Date of Award

8-29-2017

Document Type

Thesis and Dissertation

Degree Name

Doctor of Education (EdD)

Department

School of Teaching and Learning

First Advisor

Brian R. Horn

Abstract

Public school spaces play a large role in developing people’s understandings of civic knowledge and responsibility. Teachers, administrators, and policy-makers design school curriculum to reflect the types of citizens they believe a society needs, and thus, determines approaches to teaching and curriculum development (Labaree, 1997). This action research study examined the civic efficacy and critical literacy understandings of seven elementary education teacher candidates enrolled in a content area literacy course. The course and the study were designed using a critical literacy and civic efficacy framework as literacy practices are closely connected to the ways in which people are able to enact their citizenship (Shor, 2009). In order to be civically engaged, people must effectively use literacy skills to make sense of a wide-range of messages presented in a variety of modes and to produce texts for a variety of audiences and purposes. Opportunities to develop these literacy practices can start in the elementary classroom (Vasquez, 2010). As the instructor of this course, I was interested in discovering how teaching the course from a critical literacy and civic engagement perspective shaped teacher candidates’ civic efficacy and their beliefs about their roles as teachers, and how those beliefs were reflected in their coursework. I used ethnographic methods (Emerson, Fretz, & Shaw, 1995) as a participant observer and data consisted of researcher fieldnotes, participants’ work samples, and interviews. Data were analyzed using various coding strategies (Maxwell, 2013; Saldaña, 2009) and memo writing which highlighted the teacher candidates’ civic efficacies and understandings of critical literacy.

Findings suggested that the teacher candidates in this study 1) developed understandings of the importance of teaching the literacy skills needed to participate in democratic ways, 2) acknowledged the importance of teaching for a public purpose and working collaboratively with a variety of people, and 3) were able to integrate a wide range of multimodal resources and strategies in their teaching, all while keeping students’ needs and interests at the center of their decision-making. Teacher candidates viewed their roles as teaching students the skill needed to accomplish real-world tasks, which included speaking and listening in addition to reading and writing. They also recognized that elementary classrooms could be spaces for children to discuss and understand real-world issues. In addition to these views of their roles as teachers, the teacher candidates often implied that their roles as teachers was to fix communities which implied a deficit view of the families and communities they imagined they would someday be teaching. Implications for this study provide suggestions for promising practices in a literacy method course that have potential for developing teacher candidates’ civic efficacy and understandings of critical literacy so that they see their role as developing citizens who can fully participate in a democratic society.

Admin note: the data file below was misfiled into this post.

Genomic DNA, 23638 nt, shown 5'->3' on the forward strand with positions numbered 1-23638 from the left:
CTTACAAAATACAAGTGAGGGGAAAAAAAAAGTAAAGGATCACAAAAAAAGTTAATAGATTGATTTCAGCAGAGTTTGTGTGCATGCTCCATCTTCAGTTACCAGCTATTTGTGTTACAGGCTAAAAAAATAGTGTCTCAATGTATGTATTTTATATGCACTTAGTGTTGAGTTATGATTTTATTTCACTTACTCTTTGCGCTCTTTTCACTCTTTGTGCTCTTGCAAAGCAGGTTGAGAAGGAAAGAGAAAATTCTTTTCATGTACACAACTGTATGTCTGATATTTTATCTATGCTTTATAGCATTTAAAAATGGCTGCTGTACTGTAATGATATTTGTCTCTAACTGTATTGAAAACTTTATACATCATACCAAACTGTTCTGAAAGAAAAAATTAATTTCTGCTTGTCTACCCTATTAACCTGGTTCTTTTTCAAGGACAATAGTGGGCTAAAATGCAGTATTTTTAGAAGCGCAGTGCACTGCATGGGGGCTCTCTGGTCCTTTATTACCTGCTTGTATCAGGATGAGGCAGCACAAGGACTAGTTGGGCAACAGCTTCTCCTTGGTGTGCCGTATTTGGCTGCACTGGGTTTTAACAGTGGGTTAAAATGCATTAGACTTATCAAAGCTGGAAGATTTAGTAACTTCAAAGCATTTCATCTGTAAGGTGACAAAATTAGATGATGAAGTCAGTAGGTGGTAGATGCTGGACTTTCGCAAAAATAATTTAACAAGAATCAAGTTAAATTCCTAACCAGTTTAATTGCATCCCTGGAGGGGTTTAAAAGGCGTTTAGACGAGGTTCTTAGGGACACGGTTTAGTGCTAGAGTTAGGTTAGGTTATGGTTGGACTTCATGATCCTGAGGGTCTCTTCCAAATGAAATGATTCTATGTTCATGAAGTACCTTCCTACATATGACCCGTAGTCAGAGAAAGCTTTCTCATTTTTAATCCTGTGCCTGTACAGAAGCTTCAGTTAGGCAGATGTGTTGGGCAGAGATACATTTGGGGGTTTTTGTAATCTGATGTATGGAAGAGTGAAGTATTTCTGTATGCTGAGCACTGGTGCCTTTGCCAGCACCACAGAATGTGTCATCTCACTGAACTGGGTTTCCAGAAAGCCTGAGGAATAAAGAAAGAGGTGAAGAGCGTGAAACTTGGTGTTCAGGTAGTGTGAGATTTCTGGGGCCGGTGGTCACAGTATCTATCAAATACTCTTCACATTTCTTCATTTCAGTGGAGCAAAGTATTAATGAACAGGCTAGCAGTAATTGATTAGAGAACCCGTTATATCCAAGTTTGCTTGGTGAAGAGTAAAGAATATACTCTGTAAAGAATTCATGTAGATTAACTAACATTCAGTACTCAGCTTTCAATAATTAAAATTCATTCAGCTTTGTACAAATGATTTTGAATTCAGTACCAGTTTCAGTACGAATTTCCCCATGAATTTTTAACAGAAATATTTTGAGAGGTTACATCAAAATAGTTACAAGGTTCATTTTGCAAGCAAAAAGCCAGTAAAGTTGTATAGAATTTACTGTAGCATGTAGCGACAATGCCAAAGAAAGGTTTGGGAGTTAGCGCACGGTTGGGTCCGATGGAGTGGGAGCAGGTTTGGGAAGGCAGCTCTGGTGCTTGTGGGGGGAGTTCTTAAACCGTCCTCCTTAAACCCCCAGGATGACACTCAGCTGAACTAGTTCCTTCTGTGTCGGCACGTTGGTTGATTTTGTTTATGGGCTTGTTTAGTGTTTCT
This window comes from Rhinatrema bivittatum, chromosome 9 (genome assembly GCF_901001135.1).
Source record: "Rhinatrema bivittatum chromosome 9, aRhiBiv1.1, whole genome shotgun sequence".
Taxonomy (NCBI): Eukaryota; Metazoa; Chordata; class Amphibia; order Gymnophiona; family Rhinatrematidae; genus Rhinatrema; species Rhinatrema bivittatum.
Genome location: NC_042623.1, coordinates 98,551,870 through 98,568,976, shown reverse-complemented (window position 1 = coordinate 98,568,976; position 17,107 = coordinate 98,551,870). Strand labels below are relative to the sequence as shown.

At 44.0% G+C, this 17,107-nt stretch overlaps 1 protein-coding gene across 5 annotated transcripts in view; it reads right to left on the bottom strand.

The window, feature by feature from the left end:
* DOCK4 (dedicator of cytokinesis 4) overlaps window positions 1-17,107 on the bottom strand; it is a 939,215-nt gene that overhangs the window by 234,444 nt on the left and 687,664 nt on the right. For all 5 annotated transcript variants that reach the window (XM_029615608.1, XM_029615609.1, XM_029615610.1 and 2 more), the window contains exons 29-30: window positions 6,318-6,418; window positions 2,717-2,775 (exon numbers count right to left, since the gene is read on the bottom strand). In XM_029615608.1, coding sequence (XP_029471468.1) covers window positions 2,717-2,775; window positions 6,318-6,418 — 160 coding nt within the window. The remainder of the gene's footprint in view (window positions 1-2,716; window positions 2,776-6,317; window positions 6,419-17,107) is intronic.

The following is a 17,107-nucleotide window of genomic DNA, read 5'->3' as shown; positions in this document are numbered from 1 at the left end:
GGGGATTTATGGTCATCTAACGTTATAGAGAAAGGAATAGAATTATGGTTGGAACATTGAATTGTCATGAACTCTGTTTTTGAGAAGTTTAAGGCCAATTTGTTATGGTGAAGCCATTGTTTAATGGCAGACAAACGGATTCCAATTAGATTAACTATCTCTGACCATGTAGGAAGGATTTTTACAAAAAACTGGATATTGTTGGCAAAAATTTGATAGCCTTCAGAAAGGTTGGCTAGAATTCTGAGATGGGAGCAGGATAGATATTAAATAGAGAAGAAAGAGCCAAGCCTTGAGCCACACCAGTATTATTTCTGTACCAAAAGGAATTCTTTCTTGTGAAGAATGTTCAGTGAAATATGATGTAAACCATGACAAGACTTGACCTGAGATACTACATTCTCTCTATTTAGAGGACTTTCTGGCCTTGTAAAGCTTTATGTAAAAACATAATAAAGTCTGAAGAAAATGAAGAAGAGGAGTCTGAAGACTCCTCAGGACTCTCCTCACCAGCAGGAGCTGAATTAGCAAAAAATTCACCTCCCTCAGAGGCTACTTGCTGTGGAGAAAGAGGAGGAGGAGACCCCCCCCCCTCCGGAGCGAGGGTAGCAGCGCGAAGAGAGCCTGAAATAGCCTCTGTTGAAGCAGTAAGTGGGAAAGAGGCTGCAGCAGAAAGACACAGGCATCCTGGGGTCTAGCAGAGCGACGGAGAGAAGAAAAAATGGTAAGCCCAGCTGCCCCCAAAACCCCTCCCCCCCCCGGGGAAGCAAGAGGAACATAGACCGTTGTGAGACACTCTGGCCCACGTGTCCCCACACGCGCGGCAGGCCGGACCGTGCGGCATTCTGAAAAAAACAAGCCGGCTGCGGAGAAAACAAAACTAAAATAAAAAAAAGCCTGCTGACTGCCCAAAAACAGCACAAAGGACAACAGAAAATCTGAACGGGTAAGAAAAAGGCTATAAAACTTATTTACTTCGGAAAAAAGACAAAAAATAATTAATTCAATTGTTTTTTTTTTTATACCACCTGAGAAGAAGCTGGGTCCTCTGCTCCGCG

KEYWORDS: teacher education; critical literacy; civic engagement; civic efficacy, preservice teachers

Comments

Imported from ProQuest Karraker_ilstu_0092E_11076.pdf

DOI

http://doi.org/10.30707/ETD2017.Karraker.D

Page Count

217

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